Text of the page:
The president of the African Development Bank (AfDB), Akinwumi Adesina, has visited government officials and private and public sector business leaders to discuss the role between the bank and the Dutch government in strengthening Africa’s developmental agenda
“Africa is growing economically. Foreign direct investment is on the increase. This is due to political stability and improved governance. Africa is open and ready to do business,” Adesina said.
Sigrid A.M. Kaag, minister for foreign trade and development cooperation, The Netherlands, said that the adoption of renewable energy by a growing number of African countries was a major element to reducing the fragility of countries and to fighting climate change and said this aligned closely with her government’s policy.
Making a similar point, Peter van Mierlo, CEO of the Netherlands Development Finance Company (FMO), called for greater harmonisation between the work of FMO and the Bank in the area of energy, agriculture and institutional investment.
Commercial banks are withdrawing from trade finance and as such FMO and AfDB would be able to work jointly in boosting trade financing, Mierlo said. Currently, joint projects between FMO and the Bank are estimated at US$55mn.
Addressing a high-level roundtable with Dutch Business Leaders, Adesina presented the Africa Investment Forum (AIF), the Bank’s innovative marketplace scheduled for 7-9 November in Johannesburg, South Africa. The AIF will bring together project sponsors, lenders, fund managers and investors, to attract investment and capital for development, projects in Africa.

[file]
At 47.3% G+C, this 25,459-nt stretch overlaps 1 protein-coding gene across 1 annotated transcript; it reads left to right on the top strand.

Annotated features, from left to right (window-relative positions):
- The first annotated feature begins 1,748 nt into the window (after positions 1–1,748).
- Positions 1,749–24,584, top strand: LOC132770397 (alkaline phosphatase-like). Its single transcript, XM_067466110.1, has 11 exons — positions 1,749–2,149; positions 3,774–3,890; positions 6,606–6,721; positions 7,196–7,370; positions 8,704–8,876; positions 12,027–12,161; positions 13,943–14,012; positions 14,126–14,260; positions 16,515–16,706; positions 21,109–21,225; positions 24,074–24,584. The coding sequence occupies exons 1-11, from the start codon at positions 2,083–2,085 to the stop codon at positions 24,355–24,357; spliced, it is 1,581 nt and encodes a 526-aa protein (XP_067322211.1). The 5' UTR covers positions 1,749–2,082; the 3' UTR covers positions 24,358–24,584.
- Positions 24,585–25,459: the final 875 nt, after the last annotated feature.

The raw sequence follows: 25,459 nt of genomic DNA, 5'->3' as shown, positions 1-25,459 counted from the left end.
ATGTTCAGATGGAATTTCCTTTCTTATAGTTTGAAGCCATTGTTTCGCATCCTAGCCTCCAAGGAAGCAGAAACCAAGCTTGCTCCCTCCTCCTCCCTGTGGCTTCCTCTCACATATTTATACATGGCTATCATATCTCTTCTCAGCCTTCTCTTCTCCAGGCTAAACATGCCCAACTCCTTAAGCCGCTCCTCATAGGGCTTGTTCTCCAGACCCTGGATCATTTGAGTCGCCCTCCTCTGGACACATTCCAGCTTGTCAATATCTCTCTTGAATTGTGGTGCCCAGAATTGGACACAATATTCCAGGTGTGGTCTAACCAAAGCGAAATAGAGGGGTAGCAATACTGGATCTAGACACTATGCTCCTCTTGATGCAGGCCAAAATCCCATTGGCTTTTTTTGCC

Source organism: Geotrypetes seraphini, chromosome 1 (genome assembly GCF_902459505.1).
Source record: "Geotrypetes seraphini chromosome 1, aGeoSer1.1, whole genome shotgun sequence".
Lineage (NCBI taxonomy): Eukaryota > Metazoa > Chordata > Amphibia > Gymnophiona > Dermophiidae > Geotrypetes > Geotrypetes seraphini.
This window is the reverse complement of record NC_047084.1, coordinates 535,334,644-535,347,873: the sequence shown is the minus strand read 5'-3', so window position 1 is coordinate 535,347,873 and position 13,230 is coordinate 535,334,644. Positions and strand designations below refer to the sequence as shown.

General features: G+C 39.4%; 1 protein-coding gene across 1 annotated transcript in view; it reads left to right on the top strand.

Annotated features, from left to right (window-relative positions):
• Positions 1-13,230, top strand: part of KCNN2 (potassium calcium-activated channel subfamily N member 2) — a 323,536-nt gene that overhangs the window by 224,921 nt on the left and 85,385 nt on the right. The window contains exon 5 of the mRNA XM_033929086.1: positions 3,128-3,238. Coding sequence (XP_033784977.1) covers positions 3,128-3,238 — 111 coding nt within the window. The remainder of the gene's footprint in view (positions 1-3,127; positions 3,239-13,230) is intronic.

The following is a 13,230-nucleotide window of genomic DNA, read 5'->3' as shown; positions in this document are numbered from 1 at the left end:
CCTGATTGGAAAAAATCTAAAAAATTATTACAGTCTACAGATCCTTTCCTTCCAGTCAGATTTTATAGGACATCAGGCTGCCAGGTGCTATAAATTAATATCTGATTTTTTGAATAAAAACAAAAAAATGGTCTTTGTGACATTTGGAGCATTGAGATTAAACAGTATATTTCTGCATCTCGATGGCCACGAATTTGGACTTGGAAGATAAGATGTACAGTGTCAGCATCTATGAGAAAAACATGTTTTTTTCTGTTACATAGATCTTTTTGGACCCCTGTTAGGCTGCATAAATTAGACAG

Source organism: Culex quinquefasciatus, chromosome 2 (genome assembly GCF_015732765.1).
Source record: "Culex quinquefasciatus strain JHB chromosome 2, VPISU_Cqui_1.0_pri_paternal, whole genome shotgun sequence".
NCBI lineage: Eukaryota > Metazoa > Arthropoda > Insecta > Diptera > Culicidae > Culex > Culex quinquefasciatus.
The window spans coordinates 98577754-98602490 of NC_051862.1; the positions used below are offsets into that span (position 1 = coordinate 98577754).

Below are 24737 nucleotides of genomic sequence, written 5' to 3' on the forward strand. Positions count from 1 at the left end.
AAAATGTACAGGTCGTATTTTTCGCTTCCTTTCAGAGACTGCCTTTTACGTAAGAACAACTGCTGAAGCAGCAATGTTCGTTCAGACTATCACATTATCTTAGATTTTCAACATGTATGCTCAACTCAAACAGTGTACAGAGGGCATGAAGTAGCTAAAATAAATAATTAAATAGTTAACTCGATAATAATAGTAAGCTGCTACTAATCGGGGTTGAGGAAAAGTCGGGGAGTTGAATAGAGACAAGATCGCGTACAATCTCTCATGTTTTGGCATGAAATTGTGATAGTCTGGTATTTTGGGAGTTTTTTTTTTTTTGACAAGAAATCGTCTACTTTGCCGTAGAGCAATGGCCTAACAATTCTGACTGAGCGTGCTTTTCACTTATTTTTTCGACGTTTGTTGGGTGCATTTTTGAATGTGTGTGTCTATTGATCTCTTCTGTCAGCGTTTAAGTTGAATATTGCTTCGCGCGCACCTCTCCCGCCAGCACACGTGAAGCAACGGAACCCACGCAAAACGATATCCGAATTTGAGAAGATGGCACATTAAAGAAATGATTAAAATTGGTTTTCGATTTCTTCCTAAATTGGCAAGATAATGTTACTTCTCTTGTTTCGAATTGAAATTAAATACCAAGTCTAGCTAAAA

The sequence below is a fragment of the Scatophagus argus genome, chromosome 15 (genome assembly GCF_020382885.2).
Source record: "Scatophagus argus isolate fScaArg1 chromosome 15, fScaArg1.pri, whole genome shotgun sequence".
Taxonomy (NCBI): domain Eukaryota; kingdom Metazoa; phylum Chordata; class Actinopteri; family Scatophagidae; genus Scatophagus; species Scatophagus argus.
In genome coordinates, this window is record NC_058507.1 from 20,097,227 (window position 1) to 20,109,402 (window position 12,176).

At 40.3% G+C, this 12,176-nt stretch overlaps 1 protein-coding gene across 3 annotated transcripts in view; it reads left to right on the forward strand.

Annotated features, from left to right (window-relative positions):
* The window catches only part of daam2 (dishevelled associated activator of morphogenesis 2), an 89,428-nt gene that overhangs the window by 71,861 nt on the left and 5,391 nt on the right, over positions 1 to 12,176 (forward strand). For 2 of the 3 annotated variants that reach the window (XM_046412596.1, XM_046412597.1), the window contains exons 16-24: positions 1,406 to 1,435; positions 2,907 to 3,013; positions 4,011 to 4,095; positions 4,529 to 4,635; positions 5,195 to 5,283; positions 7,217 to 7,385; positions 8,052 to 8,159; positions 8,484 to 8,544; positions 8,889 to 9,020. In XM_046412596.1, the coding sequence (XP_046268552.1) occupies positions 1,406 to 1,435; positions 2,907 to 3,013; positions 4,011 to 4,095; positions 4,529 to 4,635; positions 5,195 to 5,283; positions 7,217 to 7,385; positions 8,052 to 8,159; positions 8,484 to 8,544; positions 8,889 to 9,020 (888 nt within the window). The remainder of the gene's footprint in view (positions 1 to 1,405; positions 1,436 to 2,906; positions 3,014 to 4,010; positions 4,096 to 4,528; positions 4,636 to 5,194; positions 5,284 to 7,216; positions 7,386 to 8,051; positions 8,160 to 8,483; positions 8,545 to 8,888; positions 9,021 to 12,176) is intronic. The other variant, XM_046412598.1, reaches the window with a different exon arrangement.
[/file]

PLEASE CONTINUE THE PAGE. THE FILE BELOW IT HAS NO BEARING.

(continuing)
“Our role is to mobilise capital for Africa. We have done this through the High 5 Agenda. In the energy sector, the AfDB is investing US$12bn over the next five years, with the goal of leveraging US$40bn to US$50bn. The Bank will also be investing US$24bn, over 10 years, in agriculture to implement its Feed Africa Strategy,” Adesina said.
Susan Shannon, vice-president for government relations, policy and international organisations for Shell, said that the move towards cleaner and renewable energy in African countries had resulted in a higher level of engagement by the oil giant on the continent.
“What Africa does with agriculture will determine the future of food in the world,” Adesina further added. “The greatest agenda we have is how to unlock Africa’s agricultural potential. If Africa can get the right technology to raise productivity, transform its savannahs, turn agriculture into a business and address the issue of nutrition. Africa can feed itself in 10 years and contribute to feeding the world in the years to come.”
To expand opportunities for youth, women and private sector players, Adesina is on a global mission to promote and seek support for the bank’s Affirmative Finance for Women in Africa (AFAWA) programme which aims to mobilise US$3bn to support women entrepreneurs who historically lack access to finance land and land titles.